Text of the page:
<Swing Dev> Project proposal: fbtoolkit
Phil.Race at Sun.COM
Thu May 24 23:54:00 UTC 2007
Steph Meslin-Weber wrote:
> Hi Phil,
> Thanks for your comments, I wasn't certain how verbose the initial
> proposal was supposed to be so we left out the details from the
I don't think we know either. But I'd err on the side of more is better.
> In order to keep this thread in one list (it's starting to confuse
> Gmail a bit) we could continue this conversation in discuss for now.
> I have Bcc'd the other lists (including 2d following Mark's use) to
> let everyone on those lists know to check discuss for followups:
> Bcc: awt-dev at openjdk.java.net
> Bcc: 2d-dev at openjdk.java.net
> Bcc: swing-dev at openjdk.java.net
> As the discussion moves on we can move it to the one group that seems
> most appropriate.
> On 23/05/07, Phil Race <Phil.Race at sun.com> wrote:
>> I don't follow what this has to do with Swing. 2D would be more
>> affected ..
>> Swing is ignorant of whether the Motif or X toolkit is specified
>> and even works with the headless toolkit.
> Agreed, Swing shouldn't use knowledge of the underlying
> implementation. The reasoning behind including Swing in the discussion
> is the SwingAWT work by Roman Kennke. In his project, he implemented
> AWT peers using Swing . Now, whether the Swing implementation is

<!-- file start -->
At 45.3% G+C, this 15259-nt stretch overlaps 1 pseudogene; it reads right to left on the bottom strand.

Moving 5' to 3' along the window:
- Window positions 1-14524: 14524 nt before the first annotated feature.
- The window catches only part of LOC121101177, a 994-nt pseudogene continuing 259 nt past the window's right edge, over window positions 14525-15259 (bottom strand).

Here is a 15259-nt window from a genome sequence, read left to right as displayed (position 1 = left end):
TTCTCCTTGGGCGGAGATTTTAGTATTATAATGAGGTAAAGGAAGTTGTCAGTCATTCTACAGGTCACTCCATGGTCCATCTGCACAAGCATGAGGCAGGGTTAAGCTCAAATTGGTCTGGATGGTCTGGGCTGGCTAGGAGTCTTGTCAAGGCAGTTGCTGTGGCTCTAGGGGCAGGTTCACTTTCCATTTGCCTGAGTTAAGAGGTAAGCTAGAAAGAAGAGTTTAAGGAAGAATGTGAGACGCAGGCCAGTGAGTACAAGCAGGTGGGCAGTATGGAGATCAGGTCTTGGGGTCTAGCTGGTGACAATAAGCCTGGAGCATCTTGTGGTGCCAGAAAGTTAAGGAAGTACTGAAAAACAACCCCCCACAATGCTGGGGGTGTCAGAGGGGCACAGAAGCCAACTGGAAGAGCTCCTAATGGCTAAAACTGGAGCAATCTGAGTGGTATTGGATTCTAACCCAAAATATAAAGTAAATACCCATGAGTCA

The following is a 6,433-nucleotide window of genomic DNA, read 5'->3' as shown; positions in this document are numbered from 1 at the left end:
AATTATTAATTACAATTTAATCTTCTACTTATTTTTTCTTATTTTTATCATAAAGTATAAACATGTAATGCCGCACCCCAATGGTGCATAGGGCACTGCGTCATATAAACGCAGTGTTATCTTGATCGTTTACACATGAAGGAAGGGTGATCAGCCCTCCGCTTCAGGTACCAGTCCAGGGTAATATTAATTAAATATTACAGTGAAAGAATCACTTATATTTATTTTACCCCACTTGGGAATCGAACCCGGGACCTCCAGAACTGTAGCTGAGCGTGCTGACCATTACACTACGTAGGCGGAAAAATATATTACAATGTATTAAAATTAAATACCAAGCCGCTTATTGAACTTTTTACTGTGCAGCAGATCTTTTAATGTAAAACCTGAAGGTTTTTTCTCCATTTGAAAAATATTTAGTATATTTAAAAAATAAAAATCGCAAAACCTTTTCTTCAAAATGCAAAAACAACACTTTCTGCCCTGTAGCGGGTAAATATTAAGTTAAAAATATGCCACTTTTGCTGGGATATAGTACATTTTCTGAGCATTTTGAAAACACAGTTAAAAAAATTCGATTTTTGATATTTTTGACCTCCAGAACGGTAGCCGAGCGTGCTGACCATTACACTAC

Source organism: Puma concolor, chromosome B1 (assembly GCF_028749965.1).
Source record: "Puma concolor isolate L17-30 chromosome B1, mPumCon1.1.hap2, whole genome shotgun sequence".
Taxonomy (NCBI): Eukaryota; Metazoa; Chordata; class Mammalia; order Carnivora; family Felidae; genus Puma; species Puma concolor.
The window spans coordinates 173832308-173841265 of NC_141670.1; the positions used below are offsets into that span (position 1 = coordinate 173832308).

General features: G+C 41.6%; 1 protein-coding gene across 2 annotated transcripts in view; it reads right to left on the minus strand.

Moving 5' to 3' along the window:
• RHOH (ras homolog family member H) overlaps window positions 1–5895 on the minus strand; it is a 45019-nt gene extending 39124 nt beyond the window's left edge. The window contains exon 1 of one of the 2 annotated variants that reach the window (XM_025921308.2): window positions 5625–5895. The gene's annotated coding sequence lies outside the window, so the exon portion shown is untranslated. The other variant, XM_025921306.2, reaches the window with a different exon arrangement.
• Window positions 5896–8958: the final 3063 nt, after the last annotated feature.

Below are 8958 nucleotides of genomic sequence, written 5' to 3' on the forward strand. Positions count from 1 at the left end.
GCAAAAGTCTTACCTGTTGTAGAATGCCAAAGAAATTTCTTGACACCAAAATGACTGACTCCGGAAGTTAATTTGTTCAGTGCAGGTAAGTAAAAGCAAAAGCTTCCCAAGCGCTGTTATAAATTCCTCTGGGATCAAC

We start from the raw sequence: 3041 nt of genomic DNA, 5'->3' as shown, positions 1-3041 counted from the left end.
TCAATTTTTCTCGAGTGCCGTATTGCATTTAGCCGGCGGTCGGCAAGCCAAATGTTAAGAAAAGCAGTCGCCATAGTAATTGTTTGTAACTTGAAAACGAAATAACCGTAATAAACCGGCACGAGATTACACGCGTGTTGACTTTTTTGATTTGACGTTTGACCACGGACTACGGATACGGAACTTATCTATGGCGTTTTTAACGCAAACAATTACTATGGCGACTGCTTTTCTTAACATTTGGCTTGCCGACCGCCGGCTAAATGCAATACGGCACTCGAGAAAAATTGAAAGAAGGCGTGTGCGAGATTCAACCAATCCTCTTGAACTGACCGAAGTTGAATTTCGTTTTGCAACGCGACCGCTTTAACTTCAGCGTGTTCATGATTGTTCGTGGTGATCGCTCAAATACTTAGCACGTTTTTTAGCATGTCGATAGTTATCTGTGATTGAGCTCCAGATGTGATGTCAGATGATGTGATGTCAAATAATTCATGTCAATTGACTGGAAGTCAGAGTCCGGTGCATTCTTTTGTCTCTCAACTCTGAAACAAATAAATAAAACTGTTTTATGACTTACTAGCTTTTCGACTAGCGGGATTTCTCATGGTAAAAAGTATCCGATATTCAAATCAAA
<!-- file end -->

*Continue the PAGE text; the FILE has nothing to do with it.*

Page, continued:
> native is another topic of discussion :-)
FYI. If you look at openjdk linux/solaris sources, you'll see that
XAWT's TextField and TextArea (ie the editable text widgets) use Swing's
>> Also the existing toolkits can still leverage all of the
>> same internal 2D native code for rendering. I don't see where
>> you are going to get that from unless if its going to be
>> a pure Java solution.
> I think here we tried to show that the example implementation would be
> written in pure Java, with extension points to break to native code as
> "This example implementation will prefer pure-Java solutions, with
> public extension points available to enter native resources as
> Starting with pure Java means we have a baseline that is easier to
> understand than one that jumps back and forth to native code, this
> also incidentally makes it an ideal example for those wishing to write
> their own set of peers. It's a given that without those jumps certain
> optimisations aren't practical to implement, but that's why we'd like
> to do this in the open so those situations can be discussed and
> planned for.
What I was getting at is how are you drawing geometry, images, text etc?
Are you expecting to still use JDK for this (onto a bufferedimage?)
> Before going on to a few usecases, I'd like to mention that I already
> have a fair amount of code in support of this proof of concept, including
> providers for raw linux fb, VNC and (as of 2 hours ago, thanks Guillaume!)
> a pure Java X11 provider; there is also embryonic work on an SDL provider
> to ensure we cover as many platforms as possible.
Whilst I maybe understand this and your motivations a little better
I'm wondering how is this existing code plugged into a JDK?
the awt.Toolkit property was never intended as a 'pluggable SPI'.
Its a way for the JDK to select between its built-in toolkit options.
If you are drawing your text etc by calling back into JDK to do
such rendering for you I'm not sure that this will work reliably
or perhaps even at all, if one of the built in toolkits was not activated.
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